Tuesday, March 22, 2011

My Left Foot

Last night I booked it home, got in the car, drove to the rink and relieved The Sitter who had taken Stitch to the Put-In Lesson that evening. I wasn't sure about this, Stitch had been rolling his eyes at the concept, but when I got there both boys were laughing and having fun. They were doing the warmup routine, waltz jumps, something with a swizzle and a hop and they try to clack their skates together, and that new jump; a toepick dig into the ice, hop up, half twist and land on toepicks.

I was talking to Rink Pal, distracting myself from the abject horror I feel as a parent at any jump, and asked, "What is that? That thing they're doing now?"
"That? Oh, she's getting them ready for toe loops. Half loop, actually."

Stitch was hopping and smiling and laughing, he looked at me with this "I'm awesome" grin, and then he got called away by Coach to go do something else. She had the boys finish up with swizzle races, slalom races forward and backward, and the horrifying three lap race where toepicks become mortal enemies of small children. Coach declared the final minutes as "free time," and Stitch kept flying. Gordon, exhausted and at the end of his rope, departed without a word to Rink Pal or me, but he's a kid so I don't really care.

Stitch, on the other hand. I was afraid I was going to have to ask Rink Pal to get his skates on and fetch him. He was laughing, sailing around, feinting at the door, darting away again, laughing at us the whole time. "I don't want to go!"

He had the rink to himself, I don't blame him. But leave we did, towards home and dinner and normalcy where people don't willingly jump around on low friction surfaces.

When we got home, I got to thinking. Coach is right. Why spend valuable time and money allowing Stitch to languish for ten weeks listening to a Coach I don't particularly like talk too much and jerk him around. (And why why do I always get this coach in the Group Class lottery?) All he'll do is scrape ice, hang off the boards, go in circles, spin, and complain that he hates group lessons. ("Group lessons are booooorring!" Repeat ad nauseum.) Why do that, when we have Privates and lots of ice? Everyone's established that it's just a matter of practice and patience anyway, he's nearly there, why waste the resources? He does really well in that class on Saturday, much better than I expected. He's engaged, active, and moving. This kind of thing was becoming increasingly rare in the Group Classes, as the skills started stacking high up behind his “official” placement.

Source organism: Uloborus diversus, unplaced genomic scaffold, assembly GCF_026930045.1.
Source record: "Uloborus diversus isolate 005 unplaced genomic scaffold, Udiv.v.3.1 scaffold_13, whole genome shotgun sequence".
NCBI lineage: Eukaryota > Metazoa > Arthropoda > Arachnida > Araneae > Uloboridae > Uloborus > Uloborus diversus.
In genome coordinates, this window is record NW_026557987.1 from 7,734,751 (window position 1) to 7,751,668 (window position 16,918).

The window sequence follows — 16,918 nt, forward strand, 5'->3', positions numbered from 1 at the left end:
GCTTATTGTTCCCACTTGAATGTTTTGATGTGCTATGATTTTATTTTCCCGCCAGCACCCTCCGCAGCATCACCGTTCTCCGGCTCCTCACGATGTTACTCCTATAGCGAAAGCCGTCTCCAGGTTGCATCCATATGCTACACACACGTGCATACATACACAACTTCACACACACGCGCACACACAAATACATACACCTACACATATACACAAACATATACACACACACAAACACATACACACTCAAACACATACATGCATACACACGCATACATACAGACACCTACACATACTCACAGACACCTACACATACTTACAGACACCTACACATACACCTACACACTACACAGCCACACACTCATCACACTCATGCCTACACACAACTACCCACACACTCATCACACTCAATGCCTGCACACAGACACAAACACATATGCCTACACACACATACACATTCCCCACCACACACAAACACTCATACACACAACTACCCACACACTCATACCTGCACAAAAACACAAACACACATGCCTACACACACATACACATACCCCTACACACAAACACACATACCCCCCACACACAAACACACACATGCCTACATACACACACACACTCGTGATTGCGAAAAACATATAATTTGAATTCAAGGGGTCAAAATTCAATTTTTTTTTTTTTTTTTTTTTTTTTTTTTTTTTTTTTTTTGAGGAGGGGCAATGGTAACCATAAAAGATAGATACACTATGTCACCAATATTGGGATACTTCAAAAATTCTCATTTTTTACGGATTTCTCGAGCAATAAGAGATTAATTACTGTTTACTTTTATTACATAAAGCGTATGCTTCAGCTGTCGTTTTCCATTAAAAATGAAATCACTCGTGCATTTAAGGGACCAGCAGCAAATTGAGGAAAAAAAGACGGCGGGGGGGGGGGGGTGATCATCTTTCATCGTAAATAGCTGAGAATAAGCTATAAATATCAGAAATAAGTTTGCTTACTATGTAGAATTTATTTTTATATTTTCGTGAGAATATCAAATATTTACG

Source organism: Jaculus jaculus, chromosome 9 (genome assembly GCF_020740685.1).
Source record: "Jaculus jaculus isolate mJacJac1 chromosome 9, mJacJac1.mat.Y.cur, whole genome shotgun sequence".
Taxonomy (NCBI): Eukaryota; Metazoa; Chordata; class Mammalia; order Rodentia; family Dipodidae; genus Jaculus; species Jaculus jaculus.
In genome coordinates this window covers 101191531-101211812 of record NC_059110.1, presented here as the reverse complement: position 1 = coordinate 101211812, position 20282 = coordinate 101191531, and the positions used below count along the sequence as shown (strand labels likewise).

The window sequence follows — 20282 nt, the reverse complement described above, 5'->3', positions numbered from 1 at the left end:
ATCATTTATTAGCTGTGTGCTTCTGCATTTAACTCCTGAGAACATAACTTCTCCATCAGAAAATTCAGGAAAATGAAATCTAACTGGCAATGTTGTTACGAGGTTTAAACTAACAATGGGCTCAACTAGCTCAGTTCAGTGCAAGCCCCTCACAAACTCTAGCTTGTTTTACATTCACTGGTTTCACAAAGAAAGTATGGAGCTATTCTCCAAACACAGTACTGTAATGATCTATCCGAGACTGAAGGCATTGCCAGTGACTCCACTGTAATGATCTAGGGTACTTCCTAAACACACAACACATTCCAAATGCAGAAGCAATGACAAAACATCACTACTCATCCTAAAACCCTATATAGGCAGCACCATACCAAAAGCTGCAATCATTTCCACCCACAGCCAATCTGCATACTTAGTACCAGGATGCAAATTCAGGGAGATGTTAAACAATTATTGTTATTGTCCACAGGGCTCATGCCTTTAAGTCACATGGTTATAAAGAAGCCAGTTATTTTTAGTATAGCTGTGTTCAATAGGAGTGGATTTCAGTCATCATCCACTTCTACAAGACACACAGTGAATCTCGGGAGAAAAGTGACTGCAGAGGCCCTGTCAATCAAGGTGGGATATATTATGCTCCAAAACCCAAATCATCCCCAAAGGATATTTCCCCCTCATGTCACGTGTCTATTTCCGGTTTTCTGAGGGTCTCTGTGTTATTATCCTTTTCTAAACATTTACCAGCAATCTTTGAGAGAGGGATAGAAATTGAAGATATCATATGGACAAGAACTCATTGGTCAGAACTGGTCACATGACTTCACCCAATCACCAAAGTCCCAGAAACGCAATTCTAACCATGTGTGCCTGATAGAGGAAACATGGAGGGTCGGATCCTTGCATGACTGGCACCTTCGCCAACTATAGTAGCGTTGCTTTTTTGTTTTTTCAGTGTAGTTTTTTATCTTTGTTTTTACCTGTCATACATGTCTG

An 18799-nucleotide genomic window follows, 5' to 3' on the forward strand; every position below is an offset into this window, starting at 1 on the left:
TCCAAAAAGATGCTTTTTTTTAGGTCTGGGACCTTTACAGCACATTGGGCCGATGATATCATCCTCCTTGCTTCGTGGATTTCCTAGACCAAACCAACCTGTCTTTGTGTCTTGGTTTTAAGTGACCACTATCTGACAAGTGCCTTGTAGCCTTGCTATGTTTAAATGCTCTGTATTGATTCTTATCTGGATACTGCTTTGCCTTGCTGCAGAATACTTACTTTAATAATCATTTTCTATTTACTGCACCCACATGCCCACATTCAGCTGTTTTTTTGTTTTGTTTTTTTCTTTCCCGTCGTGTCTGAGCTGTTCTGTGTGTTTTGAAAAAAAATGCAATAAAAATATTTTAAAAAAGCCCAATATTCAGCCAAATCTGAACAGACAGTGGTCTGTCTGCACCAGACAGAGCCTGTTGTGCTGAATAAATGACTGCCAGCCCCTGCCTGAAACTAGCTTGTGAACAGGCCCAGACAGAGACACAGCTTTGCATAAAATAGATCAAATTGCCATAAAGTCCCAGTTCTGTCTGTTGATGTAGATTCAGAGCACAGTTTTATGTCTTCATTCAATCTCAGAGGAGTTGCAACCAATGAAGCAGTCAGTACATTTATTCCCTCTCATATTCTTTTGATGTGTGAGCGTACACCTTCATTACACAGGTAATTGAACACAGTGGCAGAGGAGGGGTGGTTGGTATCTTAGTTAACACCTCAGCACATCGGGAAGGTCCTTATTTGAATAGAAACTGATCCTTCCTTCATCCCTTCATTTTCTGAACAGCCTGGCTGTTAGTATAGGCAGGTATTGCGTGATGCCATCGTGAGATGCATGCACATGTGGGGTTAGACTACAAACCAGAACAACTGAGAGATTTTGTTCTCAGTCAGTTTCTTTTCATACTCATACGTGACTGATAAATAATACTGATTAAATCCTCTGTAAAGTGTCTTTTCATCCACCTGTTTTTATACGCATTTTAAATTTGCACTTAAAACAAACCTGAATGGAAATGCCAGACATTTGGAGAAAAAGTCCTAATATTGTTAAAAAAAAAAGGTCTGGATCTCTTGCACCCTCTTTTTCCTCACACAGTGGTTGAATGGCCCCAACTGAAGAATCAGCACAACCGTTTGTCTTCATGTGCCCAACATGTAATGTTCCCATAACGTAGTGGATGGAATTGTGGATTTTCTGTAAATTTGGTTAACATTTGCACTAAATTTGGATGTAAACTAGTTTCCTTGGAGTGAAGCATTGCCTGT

This is why no one honestly blogs about skating, because the experience is different for everyone. This is our journey, that is yours, and I'm starting to think that this isn't as linear as I had originally imagined.

That girl who was endlessly repeating Alpha, her mom was spending $120 a pop per session, over and over and over again. At five times, $600.00, it becomes silly. Isn't there a more economical way? An hour or two of pickup privates on Public ice for $60ish per hour? Do it on certain public sessions and the ice is less crowded than a typical Pre-FS Practice Ice. Even if you need two hours at four half hour sessions, you're saving $360.00. (I subtracted the original $120 on the Group Class.) I saw her last weekend, with a private coach, crossing over like the rest of the kids. Was there any concession made for the thought that this girl might do better in Privates than in a Group format? Why is the Group Class schedule being held as the pro forma standard by which all kids must learn, when I know of lots of kids who just do privates?

Faster progressing kids makes you think about the time factor. If a kid wants to be a Big League Skater, they don't have time to agonize like that. They need to get it or not, but fifty weeks for a six or seven year old is an eternity when the age gateway is 13. Yes, I actually did read portions of the USFS Rulebook, and if anyone tells Stitch that Big League Men don't get points for Spirals, I'll hunt them down like the dogs they are. I'm also pleased that USFS hates feathered costumes as much as I do, at least on Synchro Skaters.